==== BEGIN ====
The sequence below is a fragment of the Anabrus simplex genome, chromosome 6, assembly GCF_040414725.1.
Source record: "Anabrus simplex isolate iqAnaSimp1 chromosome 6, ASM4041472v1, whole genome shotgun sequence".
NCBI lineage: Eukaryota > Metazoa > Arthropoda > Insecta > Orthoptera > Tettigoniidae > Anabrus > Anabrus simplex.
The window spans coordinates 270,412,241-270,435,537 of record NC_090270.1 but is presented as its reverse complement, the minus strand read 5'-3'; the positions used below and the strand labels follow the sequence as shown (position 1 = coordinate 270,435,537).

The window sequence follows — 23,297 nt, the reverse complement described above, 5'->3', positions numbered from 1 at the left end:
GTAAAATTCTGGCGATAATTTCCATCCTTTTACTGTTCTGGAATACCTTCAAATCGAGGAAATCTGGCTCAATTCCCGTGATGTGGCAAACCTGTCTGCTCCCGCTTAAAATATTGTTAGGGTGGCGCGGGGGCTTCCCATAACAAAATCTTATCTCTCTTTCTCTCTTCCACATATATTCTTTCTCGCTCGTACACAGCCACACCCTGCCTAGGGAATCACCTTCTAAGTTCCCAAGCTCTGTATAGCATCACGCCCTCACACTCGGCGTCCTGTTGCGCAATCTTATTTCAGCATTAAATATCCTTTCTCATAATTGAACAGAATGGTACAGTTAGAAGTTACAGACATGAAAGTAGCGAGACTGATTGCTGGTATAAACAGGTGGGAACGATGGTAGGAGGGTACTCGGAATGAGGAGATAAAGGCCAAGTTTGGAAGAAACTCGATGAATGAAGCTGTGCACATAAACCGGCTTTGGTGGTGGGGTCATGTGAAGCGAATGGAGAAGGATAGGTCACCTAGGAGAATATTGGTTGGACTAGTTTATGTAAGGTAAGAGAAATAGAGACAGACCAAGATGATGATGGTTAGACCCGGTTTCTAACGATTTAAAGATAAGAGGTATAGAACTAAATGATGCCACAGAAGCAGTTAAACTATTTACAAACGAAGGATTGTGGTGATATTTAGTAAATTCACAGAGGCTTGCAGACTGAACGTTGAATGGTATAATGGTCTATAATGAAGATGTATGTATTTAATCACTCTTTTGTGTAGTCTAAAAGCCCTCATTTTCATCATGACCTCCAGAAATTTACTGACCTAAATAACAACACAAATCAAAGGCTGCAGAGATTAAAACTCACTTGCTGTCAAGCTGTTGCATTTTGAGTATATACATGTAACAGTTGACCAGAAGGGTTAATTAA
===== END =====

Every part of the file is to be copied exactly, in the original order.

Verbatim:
The sequence below is a fragment of the Anabrus simplex genome, chromosome 6, assembly GCF_040414725.1.
Source record: "Anabrus simplex isolate iqAnaSimp1 chromosome 6, ASM4041472v1, whole genome shotgun sequence".
NCBI lineage: Eukaryota > Metazoa > Arthropoda > Insecta > Orthoptera > Tettigoniidae > Anabrus > Anabrus simplex.
The window spans coordinates 270,412,241-270,435,537 of record NC_090270.1 but is presented as its reverse complement, the minus strand read 5'-3'; the positions used below and the strand labels follow the sequence as shown (position 1 = coordinate 270,435,537).

The window sequence follows — 23,297 nt, the reverse complement described above, 5'->3', positions numbered from 1 at the left end:
GTAAAATTCTGGCGATAATTTCCATCCTTTTACTGTTCTGGAATACCTTCAAATCGAGGAAATCTGGCTCAATTCCCGTGATGTGGCAAACCTGTCTGCTCCCGCTTAAAATATTGTTAGGGTGGCGCGGGGGCTTCCCATAACAAAATCTTATCTCTCTTTCTCTCTTCCACATATATTCTTTCTCGCTCGTACACAGCCACACCCTGCCTAGGGAATCACCTTCTAAGTTCCCAAGCTCTGTATAGCATCACGCCCTCACACTCGGCGTCCTGTTGCGCAATCTTATTTCAGCATTAAATATCCTTTCTCATAATTGAACAGAATGGTACAGTTAGAAGTTACAGACATGAAAGTAGCGAGACTGATTGCTGGTATAAACAGGTGGGAACGATGGTAGGAGGGTACTCGGAATGAGGAGATAAAGGCCAAGTTTGGAAGAAACTCGATGAATGAAGCTGTGCACATAAACCGGCTTTGGTGGTGGGGTCATGTGAAGCGAATGGAGAAGGATAGGTCACCTAGGAGAATATTGGTTGGACTAGTTTATGTAAGGTAAGAGAAATAGAGACAGACCAAGATGATGATGGTTAGACCCGGTTTCTAACGATTTAAAGATAAGAGGTATAGAACTAAATGATGCCACAGAAGCAGTTAAACTATTTACAAACGAAGGATTGTGGTGATATTTAGTAAATTCACAGAGGCTTGCAGACTGAACGTTGAATGGTATAATGGTCTATAATGAAGATGTATGTATTTAATCACTCTTTTGTGTAGTCTAAAAGCCCTCATTTTCATCATGACCTCCAGAAATTTACTGACCTAAATAACAACACAAATCAAAGGCTGCAGAGATTAAAACTCACTTGCTGTCAAGCTGTTGCATTTTGAGTATATACATGTAACAGTTGACCAGAAGGGTTAATTAA